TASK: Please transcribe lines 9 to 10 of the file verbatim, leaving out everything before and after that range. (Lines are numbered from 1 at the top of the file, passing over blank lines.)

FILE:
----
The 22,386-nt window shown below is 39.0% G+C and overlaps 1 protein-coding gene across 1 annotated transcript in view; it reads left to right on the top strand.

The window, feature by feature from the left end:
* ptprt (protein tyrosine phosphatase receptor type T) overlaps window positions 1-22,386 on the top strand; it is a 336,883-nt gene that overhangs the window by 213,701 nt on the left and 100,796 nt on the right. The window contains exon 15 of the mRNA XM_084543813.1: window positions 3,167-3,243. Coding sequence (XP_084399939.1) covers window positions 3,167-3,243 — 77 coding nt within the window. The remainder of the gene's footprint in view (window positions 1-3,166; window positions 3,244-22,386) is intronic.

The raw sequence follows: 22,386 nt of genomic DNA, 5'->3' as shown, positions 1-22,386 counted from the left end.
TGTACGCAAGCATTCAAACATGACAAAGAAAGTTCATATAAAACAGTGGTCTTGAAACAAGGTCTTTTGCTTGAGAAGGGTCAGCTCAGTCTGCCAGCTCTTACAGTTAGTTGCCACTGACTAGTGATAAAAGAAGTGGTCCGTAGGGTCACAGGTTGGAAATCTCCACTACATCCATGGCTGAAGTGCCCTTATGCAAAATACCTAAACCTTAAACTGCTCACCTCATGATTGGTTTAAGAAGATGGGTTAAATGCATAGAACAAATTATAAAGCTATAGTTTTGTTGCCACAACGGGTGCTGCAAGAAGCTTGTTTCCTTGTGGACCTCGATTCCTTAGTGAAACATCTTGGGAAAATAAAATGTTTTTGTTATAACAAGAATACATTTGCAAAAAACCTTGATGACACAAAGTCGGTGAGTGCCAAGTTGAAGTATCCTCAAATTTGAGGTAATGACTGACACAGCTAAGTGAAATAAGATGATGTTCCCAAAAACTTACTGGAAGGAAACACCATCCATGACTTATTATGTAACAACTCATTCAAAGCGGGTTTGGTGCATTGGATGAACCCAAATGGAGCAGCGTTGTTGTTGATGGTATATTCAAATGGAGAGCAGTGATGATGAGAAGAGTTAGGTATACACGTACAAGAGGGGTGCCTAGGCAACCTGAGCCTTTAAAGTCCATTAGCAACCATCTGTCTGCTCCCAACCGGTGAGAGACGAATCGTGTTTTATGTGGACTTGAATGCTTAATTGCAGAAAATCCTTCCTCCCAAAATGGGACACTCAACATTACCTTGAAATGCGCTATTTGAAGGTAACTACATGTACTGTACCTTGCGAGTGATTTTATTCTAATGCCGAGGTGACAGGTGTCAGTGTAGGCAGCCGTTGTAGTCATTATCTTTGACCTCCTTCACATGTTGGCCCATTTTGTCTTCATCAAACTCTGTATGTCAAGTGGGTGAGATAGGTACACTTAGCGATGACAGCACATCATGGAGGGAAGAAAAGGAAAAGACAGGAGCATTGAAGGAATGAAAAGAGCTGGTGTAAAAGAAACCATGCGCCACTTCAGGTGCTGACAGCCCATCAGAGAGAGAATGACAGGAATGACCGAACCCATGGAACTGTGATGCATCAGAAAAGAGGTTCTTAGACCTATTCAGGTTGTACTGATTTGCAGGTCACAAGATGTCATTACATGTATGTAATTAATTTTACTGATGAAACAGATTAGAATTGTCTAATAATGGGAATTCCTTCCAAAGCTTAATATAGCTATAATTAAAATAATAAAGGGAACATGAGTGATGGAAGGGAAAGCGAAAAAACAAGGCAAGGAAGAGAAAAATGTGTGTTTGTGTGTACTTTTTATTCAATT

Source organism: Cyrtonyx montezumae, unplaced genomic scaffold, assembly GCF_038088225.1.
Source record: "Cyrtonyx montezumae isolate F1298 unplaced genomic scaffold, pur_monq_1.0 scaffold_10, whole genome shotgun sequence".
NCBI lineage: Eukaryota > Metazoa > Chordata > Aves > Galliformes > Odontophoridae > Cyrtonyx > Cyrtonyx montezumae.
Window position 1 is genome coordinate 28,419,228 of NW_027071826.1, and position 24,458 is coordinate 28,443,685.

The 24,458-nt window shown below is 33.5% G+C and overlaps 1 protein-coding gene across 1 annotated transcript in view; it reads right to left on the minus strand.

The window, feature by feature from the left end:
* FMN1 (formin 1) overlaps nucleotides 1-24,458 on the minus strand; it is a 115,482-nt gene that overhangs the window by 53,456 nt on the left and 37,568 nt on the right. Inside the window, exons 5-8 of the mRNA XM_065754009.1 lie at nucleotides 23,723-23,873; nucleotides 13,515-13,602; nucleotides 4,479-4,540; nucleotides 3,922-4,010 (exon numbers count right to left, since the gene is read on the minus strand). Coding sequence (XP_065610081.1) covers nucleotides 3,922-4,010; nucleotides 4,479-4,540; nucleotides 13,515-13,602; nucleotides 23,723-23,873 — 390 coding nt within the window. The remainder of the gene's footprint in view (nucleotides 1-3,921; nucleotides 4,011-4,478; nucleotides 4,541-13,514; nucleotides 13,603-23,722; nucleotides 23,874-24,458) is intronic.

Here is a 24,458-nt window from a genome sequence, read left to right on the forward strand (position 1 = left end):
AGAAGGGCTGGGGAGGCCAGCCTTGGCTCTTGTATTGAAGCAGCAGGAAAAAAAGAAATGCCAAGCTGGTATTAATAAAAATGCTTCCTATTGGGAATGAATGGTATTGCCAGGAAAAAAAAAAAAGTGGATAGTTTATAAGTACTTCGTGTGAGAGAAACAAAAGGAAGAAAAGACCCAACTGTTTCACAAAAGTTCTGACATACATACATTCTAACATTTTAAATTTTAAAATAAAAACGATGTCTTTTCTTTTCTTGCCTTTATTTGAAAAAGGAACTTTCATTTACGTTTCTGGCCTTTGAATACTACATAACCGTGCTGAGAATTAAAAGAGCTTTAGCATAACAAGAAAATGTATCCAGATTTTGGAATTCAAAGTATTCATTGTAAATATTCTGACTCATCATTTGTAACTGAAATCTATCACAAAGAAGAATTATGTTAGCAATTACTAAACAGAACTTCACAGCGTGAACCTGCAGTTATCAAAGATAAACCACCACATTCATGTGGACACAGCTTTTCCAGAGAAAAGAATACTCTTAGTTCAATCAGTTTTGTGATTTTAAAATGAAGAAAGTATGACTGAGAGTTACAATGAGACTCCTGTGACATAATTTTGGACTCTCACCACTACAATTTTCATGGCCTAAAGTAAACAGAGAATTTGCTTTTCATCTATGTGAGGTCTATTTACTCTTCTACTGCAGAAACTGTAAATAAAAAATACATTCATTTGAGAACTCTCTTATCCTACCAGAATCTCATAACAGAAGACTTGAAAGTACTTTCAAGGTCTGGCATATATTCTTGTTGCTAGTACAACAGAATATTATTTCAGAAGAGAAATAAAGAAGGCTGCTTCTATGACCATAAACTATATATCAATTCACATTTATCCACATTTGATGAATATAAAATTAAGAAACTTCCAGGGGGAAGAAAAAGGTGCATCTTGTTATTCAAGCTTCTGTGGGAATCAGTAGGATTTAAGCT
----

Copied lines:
Window position 1 is genome coordinate 28,419,228 of NW_027071826.1, and position 24,458 is coordinate 28,443,685.

The 24,458-nt window shown below is 33.5% G+C and overlaps 1 protein-coding gene across 1 annotated transcript in view; it reads right to left on the minus strand.